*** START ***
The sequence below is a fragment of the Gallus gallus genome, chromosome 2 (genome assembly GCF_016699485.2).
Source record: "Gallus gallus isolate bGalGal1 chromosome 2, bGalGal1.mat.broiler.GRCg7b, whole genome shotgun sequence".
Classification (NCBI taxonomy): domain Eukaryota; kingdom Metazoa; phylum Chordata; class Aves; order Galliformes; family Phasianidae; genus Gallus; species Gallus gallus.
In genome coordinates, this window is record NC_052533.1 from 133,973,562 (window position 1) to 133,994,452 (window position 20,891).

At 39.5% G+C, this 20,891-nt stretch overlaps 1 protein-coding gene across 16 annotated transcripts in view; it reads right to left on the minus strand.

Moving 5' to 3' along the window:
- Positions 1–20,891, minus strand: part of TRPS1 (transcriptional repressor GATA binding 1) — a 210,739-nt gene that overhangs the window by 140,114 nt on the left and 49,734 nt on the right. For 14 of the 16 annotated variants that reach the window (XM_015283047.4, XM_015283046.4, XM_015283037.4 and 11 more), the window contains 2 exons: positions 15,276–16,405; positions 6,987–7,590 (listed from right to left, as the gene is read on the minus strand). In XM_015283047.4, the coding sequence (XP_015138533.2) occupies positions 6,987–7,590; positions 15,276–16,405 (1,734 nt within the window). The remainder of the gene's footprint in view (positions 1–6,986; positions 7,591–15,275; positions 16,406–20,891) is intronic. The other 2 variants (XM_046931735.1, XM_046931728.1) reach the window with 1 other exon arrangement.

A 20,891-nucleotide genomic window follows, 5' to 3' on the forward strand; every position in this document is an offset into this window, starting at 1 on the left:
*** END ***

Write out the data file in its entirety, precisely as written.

The sequence below is a fragment of the Gallus gallus genome, chromosome 2 (genome assembly GCF_016699485.2).
Source record: "Gallus gallus isolate bGalGal1 chromosome 2, bGalGal1.mat.broiler.GRCg7b, whole genome shotgun sequence".
Classification (NCBI taxonomy): domain Eukaryota; kingdom Metazoa; phylum Chordata; class Aves; order Galliformes; family Phasianidae; genus Gallus; species Gallus gallus.
In genome coordinates, this window is record NC_052533.1 from 133,973,562 (window position 1) to 133,994,452 (window position 20,891).

At 39.5% G+C, this 20,891-nt stretch overlaps 1 protein-coding gene across 16 annotated transcripts in view; it reads right to left on the minus strand.

Moving 5' to 3' along the window:
- Positions 1–20,891, minus strand: part of TRPS1 (transcriptional repressor GATA binding 1) — a 210,739-nt gene that overhangs the window by 140,114 nt on the left and 49,734 nt on the right. For 14 of the 16 annotated variants that reach the window (XM_015283047.4, XM_015283046.4, XM_015283037.4 and 11 more), the window contains 2 exons: positions 15,276–16,405; positions 6,987–7,590 (listed from right to left, as the gene is read on the minus strand). In XM_015283047.4, the coding sequence (XP_015138533.2) occupies positions 6,987–7,590; positions 15,276–16,405 (1,734 nt within the window). The remainder of the gene's footprint in view (positions 1–6,986; positions 7,591–15,275; positions 16,406–20,891) is intronic. The other 2 variants (XM_046931735.1, XM_046931728.1) reach the window with 1 other exon arrangement.

A 20,891-nucleotide genomic window follows, 5' to 3' on the forward strand; every position in this document is an offset into this window, starting at 1 on the left: